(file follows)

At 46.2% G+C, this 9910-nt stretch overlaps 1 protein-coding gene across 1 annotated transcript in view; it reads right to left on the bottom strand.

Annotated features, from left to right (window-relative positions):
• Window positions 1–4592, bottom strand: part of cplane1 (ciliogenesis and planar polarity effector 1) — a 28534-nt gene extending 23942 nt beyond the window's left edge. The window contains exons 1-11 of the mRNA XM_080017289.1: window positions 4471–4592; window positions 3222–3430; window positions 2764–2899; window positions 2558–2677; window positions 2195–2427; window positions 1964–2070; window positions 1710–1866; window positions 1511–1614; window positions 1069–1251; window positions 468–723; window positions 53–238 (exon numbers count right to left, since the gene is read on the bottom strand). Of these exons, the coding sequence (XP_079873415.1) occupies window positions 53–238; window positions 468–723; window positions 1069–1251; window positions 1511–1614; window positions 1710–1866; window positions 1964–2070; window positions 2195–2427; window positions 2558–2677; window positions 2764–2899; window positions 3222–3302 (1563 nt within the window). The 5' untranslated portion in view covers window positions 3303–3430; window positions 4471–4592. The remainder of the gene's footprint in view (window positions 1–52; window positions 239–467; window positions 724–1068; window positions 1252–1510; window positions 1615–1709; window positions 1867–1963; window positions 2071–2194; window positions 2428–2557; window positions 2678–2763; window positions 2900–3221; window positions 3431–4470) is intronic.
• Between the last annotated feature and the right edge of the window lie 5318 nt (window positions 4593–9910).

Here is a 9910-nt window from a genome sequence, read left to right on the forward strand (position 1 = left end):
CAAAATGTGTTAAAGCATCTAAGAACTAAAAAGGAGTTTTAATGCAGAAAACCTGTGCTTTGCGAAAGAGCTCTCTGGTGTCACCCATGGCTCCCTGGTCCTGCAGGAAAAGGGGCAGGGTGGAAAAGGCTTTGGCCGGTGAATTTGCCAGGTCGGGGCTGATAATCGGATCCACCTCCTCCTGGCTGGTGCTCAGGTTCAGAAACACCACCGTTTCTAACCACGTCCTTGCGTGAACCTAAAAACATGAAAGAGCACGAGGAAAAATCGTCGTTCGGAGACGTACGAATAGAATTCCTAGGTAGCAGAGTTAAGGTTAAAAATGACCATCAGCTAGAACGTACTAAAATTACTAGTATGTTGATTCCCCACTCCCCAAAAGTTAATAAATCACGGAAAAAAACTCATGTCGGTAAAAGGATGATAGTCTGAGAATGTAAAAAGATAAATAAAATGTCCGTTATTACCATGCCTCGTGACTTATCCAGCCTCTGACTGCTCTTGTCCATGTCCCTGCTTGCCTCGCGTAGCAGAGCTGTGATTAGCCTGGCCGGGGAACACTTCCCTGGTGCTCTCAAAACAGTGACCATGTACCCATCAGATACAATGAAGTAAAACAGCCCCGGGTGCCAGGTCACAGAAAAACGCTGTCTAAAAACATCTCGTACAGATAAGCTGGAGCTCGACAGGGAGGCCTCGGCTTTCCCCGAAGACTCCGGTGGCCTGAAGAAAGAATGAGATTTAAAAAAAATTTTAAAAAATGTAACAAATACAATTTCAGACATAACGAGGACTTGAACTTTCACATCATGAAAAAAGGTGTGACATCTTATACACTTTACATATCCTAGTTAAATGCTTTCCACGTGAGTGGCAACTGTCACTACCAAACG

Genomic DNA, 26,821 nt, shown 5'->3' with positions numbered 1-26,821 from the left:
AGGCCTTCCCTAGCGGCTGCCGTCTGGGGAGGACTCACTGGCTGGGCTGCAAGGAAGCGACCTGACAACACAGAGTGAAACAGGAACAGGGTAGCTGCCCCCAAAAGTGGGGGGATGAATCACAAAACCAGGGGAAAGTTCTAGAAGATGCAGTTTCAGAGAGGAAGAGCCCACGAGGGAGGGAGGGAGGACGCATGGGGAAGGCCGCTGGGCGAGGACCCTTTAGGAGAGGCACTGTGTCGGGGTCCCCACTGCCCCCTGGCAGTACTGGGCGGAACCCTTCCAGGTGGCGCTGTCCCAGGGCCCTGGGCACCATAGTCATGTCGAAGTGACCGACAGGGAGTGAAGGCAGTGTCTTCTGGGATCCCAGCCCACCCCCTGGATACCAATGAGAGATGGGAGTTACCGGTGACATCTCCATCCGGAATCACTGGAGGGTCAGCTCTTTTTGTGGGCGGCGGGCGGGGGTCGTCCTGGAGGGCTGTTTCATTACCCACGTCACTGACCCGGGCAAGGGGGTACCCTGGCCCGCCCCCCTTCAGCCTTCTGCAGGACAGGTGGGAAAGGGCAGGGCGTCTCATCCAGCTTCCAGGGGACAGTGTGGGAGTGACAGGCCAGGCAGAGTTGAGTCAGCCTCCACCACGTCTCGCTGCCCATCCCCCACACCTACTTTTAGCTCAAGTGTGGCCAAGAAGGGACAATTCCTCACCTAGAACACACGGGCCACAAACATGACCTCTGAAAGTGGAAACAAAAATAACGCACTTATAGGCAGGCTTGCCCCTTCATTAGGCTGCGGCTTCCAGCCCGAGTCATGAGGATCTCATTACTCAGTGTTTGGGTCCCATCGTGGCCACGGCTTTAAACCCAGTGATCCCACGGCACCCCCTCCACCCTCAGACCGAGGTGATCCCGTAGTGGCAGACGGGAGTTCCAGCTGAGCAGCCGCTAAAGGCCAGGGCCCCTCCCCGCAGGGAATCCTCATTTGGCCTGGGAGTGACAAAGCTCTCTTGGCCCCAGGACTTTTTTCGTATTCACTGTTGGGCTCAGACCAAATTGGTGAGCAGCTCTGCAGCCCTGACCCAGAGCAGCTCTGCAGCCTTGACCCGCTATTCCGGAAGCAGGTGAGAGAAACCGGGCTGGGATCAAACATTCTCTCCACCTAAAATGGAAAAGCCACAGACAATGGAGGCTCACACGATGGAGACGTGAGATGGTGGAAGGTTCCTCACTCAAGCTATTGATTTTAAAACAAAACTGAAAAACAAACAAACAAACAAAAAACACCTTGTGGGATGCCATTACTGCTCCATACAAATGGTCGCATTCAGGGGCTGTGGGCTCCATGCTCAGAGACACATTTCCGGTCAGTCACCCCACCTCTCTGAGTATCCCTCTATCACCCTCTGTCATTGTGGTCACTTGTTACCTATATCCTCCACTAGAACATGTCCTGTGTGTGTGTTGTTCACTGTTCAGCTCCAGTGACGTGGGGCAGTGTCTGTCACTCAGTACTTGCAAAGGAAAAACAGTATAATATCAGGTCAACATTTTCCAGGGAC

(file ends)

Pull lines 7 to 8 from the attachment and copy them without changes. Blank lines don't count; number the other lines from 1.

Genomic DNA, 26,821 nt, shown 5'->3' with positions numbered 1-26,821 from the left:
AGGCCTTCCCTAGCGGCTGCCGTCTGGGGAGGACTCACTGGCTGGGCTGCAAGGAAGCGACCTGACAACACAGAGTGAAACAGGAACAGGGTAGCTGCCCCCAAAAGTGGGGGGATGAATCACAAAACCAGGGGAAAGTTCTAGAAGATGCAGTTTCAGAGAGGAAGAGCCCACGAGGGAGGGAGGGAGGACGCATGGGGAAGGCCGCTGGGCGAGGACCCTTTAGGAGAGGCACTGTGTCGGGGTCCCCACTGCCCCCTGGCAGTACTGGGCGGAACCCTTCCAGGTGGCGCTGTCCCAGGGCCCTGGGCACCATAGTCATGTCGAAGTGACCGACAGGGAGTGAAGGCAGTGTCTTCTGGGATCCCAGCCCACCCCCTGGATACCAATGAGAGATGGGAGTTACCGGTGACATCTCCATCCGGAATCACTGGAGGGTCAGCTCTTTTTGTGGGCGGCGGGCGGGGGTCGTCCTGGAGGGCTGTTTCATTACCCACGTCACTGACCCGGGCAAGGGGGTACCCTGGCCCGCCCCCCTTCAGCCTTCTGCAGGACAGGTGGGAAAGGGCAGGGCGTCTCATCCAGCTTCCAGGGGACAGTGTGGGAGTGACAGGCCAGGCAGAGTTGAGTCAGCCTCCACCACGTCTCGCTGCCCATCCCCCACACCTACTTTTAGCTCAAGTGTGGCCAAGAAGGGACAATTCCTCACCTAGAACACACGGGCCACAAACATGACCTCTGAAAGTGGAAACAAAAATAACGCACTTATAGGCAGGCTTGCCCCTTCATTAGGCTGCGGCTTCCAGCCCGAGTCATGAGGATCTCATTACTCAGTGTTTGGGTCCCATCGTGGCCACGGCTTTAAACCCAGTGATCCCACGGCACCCCCTCCACCCTCAGACCGAGGTGATCCCGTAGTGGCAGACGGGAGTTCCAGCTGAGCAGCCGCTAAAGGCCAGGGCCCCTCCCCGCAGGGAATCCTCATTTGGCCTGGGAGTGACAAAGCTCTCTTGGCCCCAGGACTTTTTTCGTATTCACTGTTGGGCTCAGACCAAATTGGTGAGCAGCTCTGCAGCCCTGACCCAGAGCAGCTCTGCAGCCTTGACCCGCTATTCCGGAAGCAGGTGAGAGAAACCGGGCTGGGATCAAACATTCTCTCCACCTAAAATGGAAAAGCCACAGACAATGGAGGCTCACACGATGGAGACGTGAGATGGTGGAAGGTTCCTCACTCAAGCTATTGATTTTAAAACAAAACTGAAAAACAAACAAACAAACAAAAAACACCTTGTGGGATGCCATTACTGCTCCATACAAATGGTCGCATTCAGGGGCTGTGGGCTCCATGCTCAGAGACACATTTCCGGTCAGTCACCCCACCTCTCTGAGTATCCCTCTATCACCCTCTGTCATTGTGGTCACTTGTTACCTATATCCTCCACTAGAACATGTCCTGTGTGTGTGTTGTTCACTGTTCAGCTCCAGTGACGTGGGGCAGTGTCTGTCACTCAGTACTTGCAAAGGAAAAACAGTATAATATCAGGTCAACATTTTCCAGGGAC